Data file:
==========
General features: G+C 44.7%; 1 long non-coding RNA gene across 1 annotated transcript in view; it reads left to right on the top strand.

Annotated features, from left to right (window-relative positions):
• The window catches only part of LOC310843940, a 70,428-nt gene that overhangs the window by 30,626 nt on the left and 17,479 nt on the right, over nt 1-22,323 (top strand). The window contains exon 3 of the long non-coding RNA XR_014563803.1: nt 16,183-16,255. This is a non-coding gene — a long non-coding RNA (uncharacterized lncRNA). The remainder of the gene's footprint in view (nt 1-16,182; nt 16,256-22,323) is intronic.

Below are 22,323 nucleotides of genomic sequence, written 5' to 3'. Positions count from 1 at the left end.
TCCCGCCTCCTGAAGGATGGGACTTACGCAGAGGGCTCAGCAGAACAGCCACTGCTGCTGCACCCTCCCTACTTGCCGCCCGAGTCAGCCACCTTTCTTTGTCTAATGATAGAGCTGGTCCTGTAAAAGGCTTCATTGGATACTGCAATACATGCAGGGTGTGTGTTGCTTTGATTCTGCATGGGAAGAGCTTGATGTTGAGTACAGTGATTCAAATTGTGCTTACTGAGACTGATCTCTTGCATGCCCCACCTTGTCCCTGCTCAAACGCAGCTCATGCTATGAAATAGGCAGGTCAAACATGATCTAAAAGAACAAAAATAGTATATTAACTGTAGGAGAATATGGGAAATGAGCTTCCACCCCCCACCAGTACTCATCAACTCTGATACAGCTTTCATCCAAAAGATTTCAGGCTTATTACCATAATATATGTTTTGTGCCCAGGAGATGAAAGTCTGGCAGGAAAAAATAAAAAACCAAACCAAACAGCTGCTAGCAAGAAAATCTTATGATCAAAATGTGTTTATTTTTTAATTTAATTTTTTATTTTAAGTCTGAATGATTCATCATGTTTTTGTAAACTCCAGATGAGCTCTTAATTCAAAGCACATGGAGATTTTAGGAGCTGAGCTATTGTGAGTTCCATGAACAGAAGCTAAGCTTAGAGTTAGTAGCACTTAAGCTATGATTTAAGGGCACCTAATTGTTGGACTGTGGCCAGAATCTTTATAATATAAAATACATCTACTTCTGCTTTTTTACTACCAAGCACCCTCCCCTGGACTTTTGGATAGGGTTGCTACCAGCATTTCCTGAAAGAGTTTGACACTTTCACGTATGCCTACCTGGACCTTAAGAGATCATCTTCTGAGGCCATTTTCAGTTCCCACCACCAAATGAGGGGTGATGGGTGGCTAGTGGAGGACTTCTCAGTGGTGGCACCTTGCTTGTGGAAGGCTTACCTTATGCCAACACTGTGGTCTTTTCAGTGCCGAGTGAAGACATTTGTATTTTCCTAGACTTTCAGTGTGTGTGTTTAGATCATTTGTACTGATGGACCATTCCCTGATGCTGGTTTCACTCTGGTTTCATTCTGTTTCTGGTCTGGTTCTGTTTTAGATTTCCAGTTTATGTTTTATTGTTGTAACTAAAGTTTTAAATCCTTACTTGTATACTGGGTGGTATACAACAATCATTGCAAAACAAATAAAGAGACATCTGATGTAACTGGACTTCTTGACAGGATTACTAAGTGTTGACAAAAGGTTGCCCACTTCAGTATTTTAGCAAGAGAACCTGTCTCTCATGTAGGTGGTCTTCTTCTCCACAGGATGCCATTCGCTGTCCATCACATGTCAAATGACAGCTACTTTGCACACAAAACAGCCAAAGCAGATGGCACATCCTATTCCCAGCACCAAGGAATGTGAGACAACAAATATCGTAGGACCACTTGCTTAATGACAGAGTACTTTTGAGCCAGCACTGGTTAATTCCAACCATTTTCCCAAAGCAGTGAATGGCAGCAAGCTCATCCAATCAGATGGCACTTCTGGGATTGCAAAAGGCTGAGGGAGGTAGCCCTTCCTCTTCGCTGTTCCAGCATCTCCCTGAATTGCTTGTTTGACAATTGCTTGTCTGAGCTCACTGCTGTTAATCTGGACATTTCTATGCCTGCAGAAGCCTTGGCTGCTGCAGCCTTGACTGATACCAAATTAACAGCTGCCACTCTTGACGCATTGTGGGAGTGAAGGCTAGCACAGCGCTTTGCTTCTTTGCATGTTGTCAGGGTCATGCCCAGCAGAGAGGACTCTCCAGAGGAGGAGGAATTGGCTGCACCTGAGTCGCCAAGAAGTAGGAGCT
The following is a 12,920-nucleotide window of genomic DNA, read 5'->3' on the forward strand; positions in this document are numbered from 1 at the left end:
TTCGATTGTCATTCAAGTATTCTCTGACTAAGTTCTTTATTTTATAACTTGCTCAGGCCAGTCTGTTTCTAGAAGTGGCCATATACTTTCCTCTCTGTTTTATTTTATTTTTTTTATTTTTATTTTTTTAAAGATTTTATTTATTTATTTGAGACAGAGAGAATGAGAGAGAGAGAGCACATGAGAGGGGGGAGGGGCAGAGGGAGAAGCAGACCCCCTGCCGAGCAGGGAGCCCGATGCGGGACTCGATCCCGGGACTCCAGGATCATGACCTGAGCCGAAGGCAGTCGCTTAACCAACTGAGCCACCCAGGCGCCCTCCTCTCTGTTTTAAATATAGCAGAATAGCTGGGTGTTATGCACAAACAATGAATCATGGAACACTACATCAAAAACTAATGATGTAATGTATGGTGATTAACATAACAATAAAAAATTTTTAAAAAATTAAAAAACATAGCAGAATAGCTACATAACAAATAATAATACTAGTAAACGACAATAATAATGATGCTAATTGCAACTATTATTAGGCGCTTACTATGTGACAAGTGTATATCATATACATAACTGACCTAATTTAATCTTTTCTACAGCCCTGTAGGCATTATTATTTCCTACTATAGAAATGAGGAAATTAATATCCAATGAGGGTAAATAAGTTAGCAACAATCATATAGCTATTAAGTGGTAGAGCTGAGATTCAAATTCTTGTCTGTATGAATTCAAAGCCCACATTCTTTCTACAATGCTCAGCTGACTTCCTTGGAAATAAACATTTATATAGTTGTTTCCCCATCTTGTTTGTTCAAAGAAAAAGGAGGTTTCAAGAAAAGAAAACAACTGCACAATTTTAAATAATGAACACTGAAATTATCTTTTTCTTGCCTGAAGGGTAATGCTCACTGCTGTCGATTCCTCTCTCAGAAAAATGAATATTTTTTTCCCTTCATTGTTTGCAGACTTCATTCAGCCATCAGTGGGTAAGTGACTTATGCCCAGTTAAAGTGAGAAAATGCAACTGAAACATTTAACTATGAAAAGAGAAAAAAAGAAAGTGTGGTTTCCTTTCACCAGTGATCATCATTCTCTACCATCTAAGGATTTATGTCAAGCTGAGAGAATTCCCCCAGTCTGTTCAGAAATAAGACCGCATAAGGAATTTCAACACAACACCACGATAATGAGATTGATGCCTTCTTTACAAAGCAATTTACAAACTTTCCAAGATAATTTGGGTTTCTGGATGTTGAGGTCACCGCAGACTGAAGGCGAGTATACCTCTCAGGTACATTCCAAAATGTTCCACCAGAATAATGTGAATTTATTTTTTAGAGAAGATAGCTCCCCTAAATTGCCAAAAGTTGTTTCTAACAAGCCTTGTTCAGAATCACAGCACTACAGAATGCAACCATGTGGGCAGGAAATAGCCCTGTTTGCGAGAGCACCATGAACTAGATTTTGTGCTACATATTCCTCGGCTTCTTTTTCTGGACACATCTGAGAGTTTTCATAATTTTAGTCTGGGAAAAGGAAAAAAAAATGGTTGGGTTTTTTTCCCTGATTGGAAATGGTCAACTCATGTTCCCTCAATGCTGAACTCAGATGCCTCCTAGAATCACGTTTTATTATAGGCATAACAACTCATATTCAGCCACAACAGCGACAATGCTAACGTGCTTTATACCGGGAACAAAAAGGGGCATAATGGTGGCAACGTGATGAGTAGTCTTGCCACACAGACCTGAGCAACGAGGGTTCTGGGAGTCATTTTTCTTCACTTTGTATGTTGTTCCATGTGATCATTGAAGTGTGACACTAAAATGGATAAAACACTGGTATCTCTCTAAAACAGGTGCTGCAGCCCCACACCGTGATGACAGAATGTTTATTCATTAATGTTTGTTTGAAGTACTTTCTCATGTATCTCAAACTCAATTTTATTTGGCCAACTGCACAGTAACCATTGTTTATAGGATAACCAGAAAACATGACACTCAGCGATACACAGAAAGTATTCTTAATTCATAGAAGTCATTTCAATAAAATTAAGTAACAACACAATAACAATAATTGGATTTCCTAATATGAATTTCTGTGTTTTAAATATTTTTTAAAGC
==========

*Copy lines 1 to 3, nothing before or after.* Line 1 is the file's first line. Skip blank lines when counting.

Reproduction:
General features: G+C 44.7%; 1 long non-coding RNA gene across 1 annotated transcript in view; it reads left to right on the top strand.

Annotated features, from left to right (window-relative positions):
• The window catches only part of LOC310843940, a 70,428-nt gene that overhangs the window by 30,626 nt on the left and 17,479 nt on the right, over nt 1-22,323 (top strand). The window contains exon 3 of the long non-coding RNA XR_014563803.1: nt 16,183-16,255. This is a non-coding gene — a long non-coding RNA (uncharacterized lncRNA). The remainder of the gene's footprint in view (nt 1-16,182; nt 16,256-22,323) is intronic.